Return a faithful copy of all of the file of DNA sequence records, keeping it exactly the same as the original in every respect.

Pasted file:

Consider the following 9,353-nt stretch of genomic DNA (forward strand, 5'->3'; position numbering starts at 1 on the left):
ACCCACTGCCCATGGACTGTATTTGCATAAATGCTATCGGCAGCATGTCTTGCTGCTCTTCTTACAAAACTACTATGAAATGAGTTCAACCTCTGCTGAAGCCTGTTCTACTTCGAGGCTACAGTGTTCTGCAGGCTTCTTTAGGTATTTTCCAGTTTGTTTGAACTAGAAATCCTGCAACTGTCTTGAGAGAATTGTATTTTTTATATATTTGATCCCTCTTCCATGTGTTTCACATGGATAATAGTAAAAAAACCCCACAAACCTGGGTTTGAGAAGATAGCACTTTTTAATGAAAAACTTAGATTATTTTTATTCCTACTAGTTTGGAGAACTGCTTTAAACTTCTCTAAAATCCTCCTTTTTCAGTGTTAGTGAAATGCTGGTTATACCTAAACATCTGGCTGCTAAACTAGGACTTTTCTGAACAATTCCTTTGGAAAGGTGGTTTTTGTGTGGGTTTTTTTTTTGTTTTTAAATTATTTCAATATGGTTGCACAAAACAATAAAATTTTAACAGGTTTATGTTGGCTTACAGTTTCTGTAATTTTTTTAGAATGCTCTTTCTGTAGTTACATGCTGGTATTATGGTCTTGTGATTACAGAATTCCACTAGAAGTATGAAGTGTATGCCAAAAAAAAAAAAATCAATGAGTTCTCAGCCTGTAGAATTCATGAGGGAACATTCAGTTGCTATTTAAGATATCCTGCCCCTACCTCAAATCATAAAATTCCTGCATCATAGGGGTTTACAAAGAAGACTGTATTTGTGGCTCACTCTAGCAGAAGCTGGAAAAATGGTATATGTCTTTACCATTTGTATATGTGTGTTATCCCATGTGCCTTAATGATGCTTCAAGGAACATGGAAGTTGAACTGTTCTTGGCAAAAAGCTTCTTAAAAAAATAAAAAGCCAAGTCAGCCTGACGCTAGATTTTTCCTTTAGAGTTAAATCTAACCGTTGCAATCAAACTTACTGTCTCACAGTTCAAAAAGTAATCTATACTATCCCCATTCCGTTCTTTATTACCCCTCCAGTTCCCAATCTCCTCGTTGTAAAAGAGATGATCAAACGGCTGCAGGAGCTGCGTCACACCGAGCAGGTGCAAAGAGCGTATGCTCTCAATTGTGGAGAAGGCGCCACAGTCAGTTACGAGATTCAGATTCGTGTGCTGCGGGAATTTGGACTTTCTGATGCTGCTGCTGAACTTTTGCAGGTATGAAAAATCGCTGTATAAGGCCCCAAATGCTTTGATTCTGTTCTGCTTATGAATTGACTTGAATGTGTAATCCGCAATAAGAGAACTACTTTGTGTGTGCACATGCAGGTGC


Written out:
Consider the following 9,353-nt stretch of genomic DNA (forward strand, 5'->3'; position numbering starts at 1 on the left):
ACCCACTGCCCATGGACTGTATTTGCATAAATGCTATCGGCAGCATGTCTTGCTGCTCTTCTTACAAAACTACTATGAAATGAGTTCAACCTCTGCTGAAGCCTGTTCTACTTCGAGGCTACAGTGTTCTGCAGGCTTCTTTAGGTATTTTCCAGTTTGTTTGAACTAGAAATCCTGCAACTGTCTTGAGAGAATTGTATTTTTTATATATTTGATCCCTCTTCCATGTGTTTCACATGGATAATAGTAAAAAAACCCCACAAACCTGGGTTTGAGAAGATAGCACTTTTTAATGAAAAACTTAGATTATTTTTATTCCTACTAGTTTGGAGAACTGCTTTAAACTTCTCTAAAATCCTCCTTTTTCAGTGTTAGTGAAATGCTGGTTATACCTAAACATCTGGCTGCTAAACTAGGACTTTTCTGAACAATTCCTTTGGAAAGGTGGTTTTTGTGTGGGTTTTTTTTTTGTTTTTAAATTATTTCAATATGGTTGCACAAAACAATAAAATTTTAACAGGTTTATGTTGGCTTACAGTTTCTGTAATTTTTTTAGAATGCTCTTTCTGTAGTTACATGCTGGTATTATGGTCTTGTGATTACAGAATTCCACTAGAAGTATGAAGTGTATGCCAAAAAAAAAAAAATCAATGAGTTCTCAGCCTGTAGAATTCATGAGGGAACATTCAGTTGCTATTTAAGATATCCTGCCCCTACCTCAAATCATAAAATTCCTGCATCATAGGGGTTTACAAAGAAGACTGTATTTGTGGCTCACTCTAGCAGAAGCTGGAAAAATGGTATATGTCTTTACCATTTGTATATGTGTGTTATCCCATGTGCCTTAATGATGCTTCAAGGAACATGGAAGTTGAACTGTTCTTGGCAAAAAGCTTCTTAAAAAAATAAAAAGCCAAGTCAGCCTGACGCTAGATTTTTCCTTTAGAGTTAAATCTAACCGTTGCAATCAAACTTACTGTCTCACAGTTCAAAAAGTAATCTATACTATCCCCATTCCGTTCTTTATTACCCCTCCAGTTCCCAATCTCCTCGTTGTAAAAGAGATGATCAAACGGCTGCAGGAGCTGCGTCACACCGAGCAGGTGCAAAGAGCGTATGCTCTCAATTGTGGAGAAGGCGCCACAGTCAGTTACGAGATTCAGATTCGTGTGCTGCGGGAATTTGGACTTTCTGATGCTGCTGCTGAACTTTTGCAGGTATGAAAAATCGCTGTATAAGGCCCCAAATGCTTTGATTCTGTTCTGCTTATGAATTGACTTGAATGTGTAATCCGCAATAAGAGAACTACTTTGTGTGTGCACATGCAGGTGC